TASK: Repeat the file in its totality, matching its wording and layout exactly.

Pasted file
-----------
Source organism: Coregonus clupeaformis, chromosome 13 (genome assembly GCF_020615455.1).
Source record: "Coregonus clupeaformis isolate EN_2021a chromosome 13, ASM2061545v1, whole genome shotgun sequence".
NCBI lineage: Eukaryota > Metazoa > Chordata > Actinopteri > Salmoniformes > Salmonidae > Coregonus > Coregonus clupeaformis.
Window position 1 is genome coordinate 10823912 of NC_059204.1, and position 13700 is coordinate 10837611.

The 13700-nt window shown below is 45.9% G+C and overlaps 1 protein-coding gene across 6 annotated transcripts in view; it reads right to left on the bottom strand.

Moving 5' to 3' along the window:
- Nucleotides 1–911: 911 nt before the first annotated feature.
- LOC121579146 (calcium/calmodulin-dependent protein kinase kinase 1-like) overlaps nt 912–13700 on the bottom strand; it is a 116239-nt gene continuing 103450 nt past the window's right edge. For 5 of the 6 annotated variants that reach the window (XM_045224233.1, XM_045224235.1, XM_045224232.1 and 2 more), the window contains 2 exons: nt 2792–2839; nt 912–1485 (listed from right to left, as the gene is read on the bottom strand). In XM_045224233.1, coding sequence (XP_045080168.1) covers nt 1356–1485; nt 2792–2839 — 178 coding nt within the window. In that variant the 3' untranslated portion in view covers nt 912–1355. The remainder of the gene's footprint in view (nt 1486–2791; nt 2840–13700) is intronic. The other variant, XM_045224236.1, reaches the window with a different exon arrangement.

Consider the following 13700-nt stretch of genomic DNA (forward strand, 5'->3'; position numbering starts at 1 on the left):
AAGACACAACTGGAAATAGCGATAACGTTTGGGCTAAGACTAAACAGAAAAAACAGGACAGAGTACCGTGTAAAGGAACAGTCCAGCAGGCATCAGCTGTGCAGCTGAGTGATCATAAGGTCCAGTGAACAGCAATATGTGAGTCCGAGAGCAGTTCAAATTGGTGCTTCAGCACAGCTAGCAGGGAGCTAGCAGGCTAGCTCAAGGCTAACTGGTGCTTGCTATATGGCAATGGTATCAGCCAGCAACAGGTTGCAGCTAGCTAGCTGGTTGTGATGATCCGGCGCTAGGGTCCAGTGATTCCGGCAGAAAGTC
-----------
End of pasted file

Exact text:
Source organism: Coregonus clupeaformis, chromosome 13 (genome assembly GCF_020615455.1).
Source record: "Coregonus clupeaformis isolate EN_2021a chromosome 13, ASM2061545v1, whole genome shotgun sequence".
NCBI lineage: Eukaryota > Metazoa > Chordata > Actinopteri > Salmoniformes > Salmonidae > Coregonus > Coregonus clupeaformis.
Window position 1 is genome coordinate 10823912 of NC_059204.1, and position 13700 is coordinate 10837611.

The 13700-nt window shown below is 45.9% G+C and overlaps 1 protein-coding gene across 6 annotated transcripts in view; it reads right to left on the bottom strand.

Moving 5' to 3' along the window:
- Nucleotides 1–911: 911 nt before the first annotated feature.
- LOC121579146 (calcium/calmodulin-dependent protein kinase kinase 1-like) overlaps nt 912–13700 on the bottom strand; it is a 116239-nt gene continuing 103450 nt past the window's right edge. For 5 of the 6 annotated variants that reach the window (XM_045224233.1, XM_045224235.1, XM_045224232.1 and 2 more), the window contains 2 exons: nt 2792–2839; nt 912–1485 (listed from right to left, as the gene is read on the bottom strand). In XM_045224233.1, coding sequence (XP_045080168.1) covers nt 1356–1485; nt 2792–2839 — 178 coding nt within the window. In that variant the 3' untranslated portion in view covers nt 912–1355. The remainder of the gene's footprint in view (nt 1486–2791; nt 2840–13700) is intronic. The other variant, XM_045224236.1, reaches the window with a different exon arrangement.

Consider the following 13700-nt stretch of genomic DNA (forward strand, 5'->3'; position numbering starts at 1 on the left):
AAGACACAACTGGAAATAGCGATAACGTTTGGGCTAAGACTAAACAGAAAAAACAGGACAGAGTACCGTGTAAAGGAACAGTCCAGCAGGCATCAGCTGTGCAGCTGAGTGATCATAAGGTCCAGTGAACAGCAATATGTGAGTCCGAGAGCAGTTCAAATTGGTGCTTCAGCACAGCTAGCAGGGAGCTAGCAGGCTAGCTCAAGGCTAACTGGTGCTTGCTATATGGCAATGGTATCAGCCAGCAACAGGTTGCAGCTAGCTAGCTGGTTGTGATGATCCGGCGCTAGGGTCCAGTGATTCCGGCAGAAAGTC